Brenna Thomas also knew Appellant from the mobile home park. She testified the dog was a well-behaved dog; she was not afraid to let her children be around the dog. On the evening of September 5, 1994, she was looking out her window when she saw a police car drive up. She saw the dog walking around the outside of Appellant's trailer; heard Appellant yell, "Slash, get in the dog house." Shortly after she heard a shot. She did not hear Appellant say "attack, attack, attack."

Michael Ortertag, a friend of Appellant who had visited Appellant before, was visiting him in the trailer on September 5, 1994. He had never seen the dog be aggressive or mean. He heard a knock on the trailer door which Appellant answered and then went outside. He heard a scuffle and heard Appellant say, "stop hitting me," and "Mike they're taking me on a warrant." He testified the commotion outside caused the dog to become concerned and the dog ran out the door. He heard Appellant tell the dog, "go to your house." He never heard Appellant say, "attack, attack." He heard the gunshot which caused him to run out the back door of the trailer and leave.

Patricia Murley is secretary of the National Pit Bull Association. She testified that all such dogs are not dangerous; that she had listened to all the testimony at the trial; that she did not believe that Slash was trained as an attack dog; that it appeared to her that he was simply coming to the rescue of his master; that she was familiar with Slash and never saw any sign that he was dangerous or that he was trained to attack. She also testified that, in her opinion, the dog was capable of doing bodily injury.

Kathy Clark, an animal control officer for the City of Lufkin, testified that she sat through the testimony in Appellant's trial and concluded that Officer Dalton did not overreact in shooting the dog; and that a pit bulldog can be very dangerous in the hands of an irresponsible person.

Police Officer Cucco testified he arrested Appellant on July 2, 1992, for disorderly conduct; that in the course of being arrested, Appellant screamed at him and at another officer, "I hate you *** guys."

Here, the evidence shows that Appellant's dog was not only capable of causing death and/or serious bodily injury, but the jury could have found that Appellant had trained the dog for that specific purpose. Under either sufficiency review, the jury's verdict is supported by the record, and is not clearly wrong and unjust.

Points I and II are overruled.

Point III: "The trial court erred in failing to include a culpable mental state in its application of the law of aggravated assault to the facts of the case in the court's charge to the jury."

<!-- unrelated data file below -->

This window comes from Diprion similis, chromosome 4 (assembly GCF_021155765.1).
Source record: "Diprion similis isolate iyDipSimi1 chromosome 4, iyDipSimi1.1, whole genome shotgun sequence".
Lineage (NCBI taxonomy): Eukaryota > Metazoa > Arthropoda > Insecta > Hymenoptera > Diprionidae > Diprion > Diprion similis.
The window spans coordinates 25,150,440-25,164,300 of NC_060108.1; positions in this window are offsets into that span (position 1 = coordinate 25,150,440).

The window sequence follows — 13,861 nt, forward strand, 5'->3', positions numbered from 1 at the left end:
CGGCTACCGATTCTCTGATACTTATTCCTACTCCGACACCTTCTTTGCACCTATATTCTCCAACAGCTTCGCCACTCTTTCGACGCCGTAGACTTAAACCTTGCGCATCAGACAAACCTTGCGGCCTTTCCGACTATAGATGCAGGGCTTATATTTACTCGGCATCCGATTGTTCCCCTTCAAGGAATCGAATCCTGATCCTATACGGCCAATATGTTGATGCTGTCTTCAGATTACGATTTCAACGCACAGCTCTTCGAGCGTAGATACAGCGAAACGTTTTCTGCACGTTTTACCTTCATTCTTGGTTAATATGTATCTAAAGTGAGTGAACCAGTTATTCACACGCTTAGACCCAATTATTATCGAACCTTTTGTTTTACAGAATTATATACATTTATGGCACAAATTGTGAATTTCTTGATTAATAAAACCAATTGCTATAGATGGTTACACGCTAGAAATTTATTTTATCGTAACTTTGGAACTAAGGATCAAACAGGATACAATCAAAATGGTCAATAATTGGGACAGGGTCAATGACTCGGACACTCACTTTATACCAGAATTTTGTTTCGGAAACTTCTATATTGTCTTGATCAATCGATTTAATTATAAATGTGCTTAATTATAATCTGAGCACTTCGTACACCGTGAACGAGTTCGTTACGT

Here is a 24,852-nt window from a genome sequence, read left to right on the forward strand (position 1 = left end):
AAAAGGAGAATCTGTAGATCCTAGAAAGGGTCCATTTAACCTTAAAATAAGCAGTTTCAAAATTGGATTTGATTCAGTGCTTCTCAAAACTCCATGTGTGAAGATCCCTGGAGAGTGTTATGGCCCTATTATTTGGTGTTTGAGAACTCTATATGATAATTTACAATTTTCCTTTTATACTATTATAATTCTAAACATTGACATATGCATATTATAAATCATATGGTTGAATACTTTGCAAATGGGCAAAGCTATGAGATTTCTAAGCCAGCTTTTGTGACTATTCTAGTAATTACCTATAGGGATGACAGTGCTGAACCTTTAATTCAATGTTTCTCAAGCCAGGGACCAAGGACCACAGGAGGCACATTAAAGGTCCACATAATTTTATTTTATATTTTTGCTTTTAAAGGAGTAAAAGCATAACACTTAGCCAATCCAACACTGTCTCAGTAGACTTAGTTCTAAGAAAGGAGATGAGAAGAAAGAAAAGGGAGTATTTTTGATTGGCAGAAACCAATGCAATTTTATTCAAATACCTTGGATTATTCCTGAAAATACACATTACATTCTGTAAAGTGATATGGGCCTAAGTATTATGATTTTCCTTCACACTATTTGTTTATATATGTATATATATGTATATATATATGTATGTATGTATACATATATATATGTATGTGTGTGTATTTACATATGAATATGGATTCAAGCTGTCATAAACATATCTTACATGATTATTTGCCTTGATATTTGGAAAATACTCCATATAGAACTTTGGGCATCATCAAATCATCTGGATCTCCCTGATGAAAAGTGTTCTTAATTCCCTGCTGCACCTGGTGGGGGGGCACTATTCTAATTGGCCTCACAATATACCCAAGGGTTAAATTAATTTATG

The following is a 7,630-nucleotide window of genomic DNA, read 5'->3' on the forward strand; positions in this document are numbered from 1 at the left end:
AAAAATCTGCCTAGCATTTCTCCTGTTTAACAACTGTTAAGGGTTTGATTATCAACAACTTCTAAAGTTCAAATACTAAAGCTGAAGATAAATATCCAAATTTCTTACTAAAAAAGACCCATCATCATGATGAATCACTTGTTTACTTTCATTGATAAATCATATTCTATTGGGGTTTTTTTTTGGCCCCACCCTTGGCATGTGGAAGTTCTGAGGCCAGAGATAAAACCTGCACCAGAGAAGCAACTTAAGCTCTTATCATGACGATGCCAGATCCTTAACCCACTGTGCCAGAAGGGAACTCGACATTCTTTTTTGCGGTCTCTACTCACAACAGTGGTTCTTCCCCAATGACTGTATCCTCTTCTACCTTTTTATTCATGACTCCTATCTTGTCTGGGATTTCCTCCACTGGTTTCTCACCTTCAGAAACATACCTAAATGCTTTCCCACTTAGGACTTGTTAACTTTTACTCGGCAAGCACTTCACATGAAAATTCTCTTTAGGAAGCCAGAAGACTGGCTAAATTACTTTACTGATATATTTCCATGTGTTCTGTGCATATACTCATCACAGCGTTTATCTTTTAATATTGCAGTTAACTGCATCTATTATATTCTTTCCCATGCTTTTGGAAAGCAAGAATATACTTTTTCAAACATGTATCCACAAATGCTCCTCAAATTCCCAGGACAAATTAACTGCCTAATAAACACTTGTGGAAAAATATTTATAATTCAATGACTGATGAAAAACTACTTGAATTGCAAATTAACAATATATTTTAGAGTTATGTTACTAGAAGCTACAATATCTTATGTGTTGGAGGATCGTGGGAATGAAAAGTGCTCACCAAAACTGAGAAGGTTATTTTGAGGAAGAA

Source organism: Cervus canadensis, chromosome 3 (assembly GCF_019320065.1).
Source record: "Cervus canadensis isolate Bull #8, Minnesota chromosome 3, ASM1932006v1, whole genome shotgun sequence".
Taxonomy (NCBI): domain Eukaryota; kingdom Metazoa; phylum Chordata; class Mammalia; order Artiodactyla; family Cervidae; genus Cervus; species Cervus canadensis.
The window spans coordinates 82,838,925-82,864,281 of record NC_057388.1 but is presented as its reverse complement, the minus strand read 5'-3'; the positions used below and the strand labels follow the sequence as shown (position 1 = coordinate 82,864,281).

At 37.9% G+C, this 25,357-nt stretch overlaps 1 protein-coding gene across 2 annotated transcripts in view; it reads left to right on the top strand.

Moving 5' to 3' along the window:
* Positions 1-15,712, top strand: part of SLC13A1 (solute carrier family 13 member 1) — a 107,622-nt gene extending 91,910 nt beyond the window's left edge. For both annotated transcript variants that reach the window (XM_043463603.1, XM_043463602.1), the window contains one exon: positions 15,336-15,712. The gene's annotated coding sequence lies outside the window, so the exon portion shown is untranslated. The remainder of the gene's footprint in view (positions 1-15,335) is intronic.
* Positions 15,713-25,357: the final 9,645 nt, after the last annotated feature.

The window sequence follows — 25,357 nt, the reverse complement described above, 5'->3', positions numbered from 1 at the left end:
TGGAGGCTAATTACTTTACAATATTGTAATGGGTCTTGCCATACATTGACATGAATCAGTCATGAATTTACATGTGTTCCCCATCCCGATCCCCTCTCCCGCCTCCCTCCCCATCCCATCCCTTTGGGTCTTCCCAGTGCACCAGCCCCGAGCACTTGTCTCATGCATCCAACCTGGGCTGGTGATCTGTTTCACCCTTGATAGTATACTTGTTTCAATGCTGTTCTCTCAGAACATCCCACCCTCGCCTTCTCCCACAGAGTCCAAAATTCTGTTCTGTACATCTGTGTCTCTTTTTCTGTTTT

The indictment alleged, in pertinent part, that Appellant did

intentionally and knowingly, threaten Jeffrey Dalton with imminent bodily injury and did then and there use a deadly weapon, namely: a dog, that in the manner and means of its use and intended use was capable of causing death and serious bodily injury, and the said Jeffrey Dalton was then and there a public servant employed by the City of Plano Police Department . . . .


The court, in its charge, instructed the jury:

Now, if you find from the evidence beyond a reasonable doubt . . . that [Appellant] did then and there threaten Jeffrey Dalton with imminent bodily injury and did then and there use a deadly weapon, namely: a dog that in the manner or means of it use . . . .


The court's charge omitted the culpable mental state of "intentionally" or "knowingly." Appellant's counsel did not object to this defect in the charge.

In the absence of an objection, the case will be reversed only if the error was so egregious and created such harm that Appellant has not had a fair and impartial trial. Almanza v. State, 686 S.W.2d 157, 171 (Tex. Crim. App. 1984). Such must be determined in the light of the entire jury charge, the state of the evidence including the contested issues and weight of the probative evidence, the argument of counsel, and any other relevant information revealed by the record of the trial as a whole. Almanza, at 171.

The court's charge properly defined the term assault as "intentionally and knowingly threatening another with imminent bodily injury," and further properly defined aggravated assault. The charge also properly defined the terms "intentionally" and "knowingly." The charge further required the state to prove every element of the offense beyond a reasonable doubt.

The charge, as a whole, thus properly defined the offense and its appropriate mental state and required the jury to find each element of the properly defined offense beyond a reasonable doubt. We think what when the charge is read, as a whole, the jury could convict Appellant of aggravated assault, and find that his actions were "intentional" and knowing."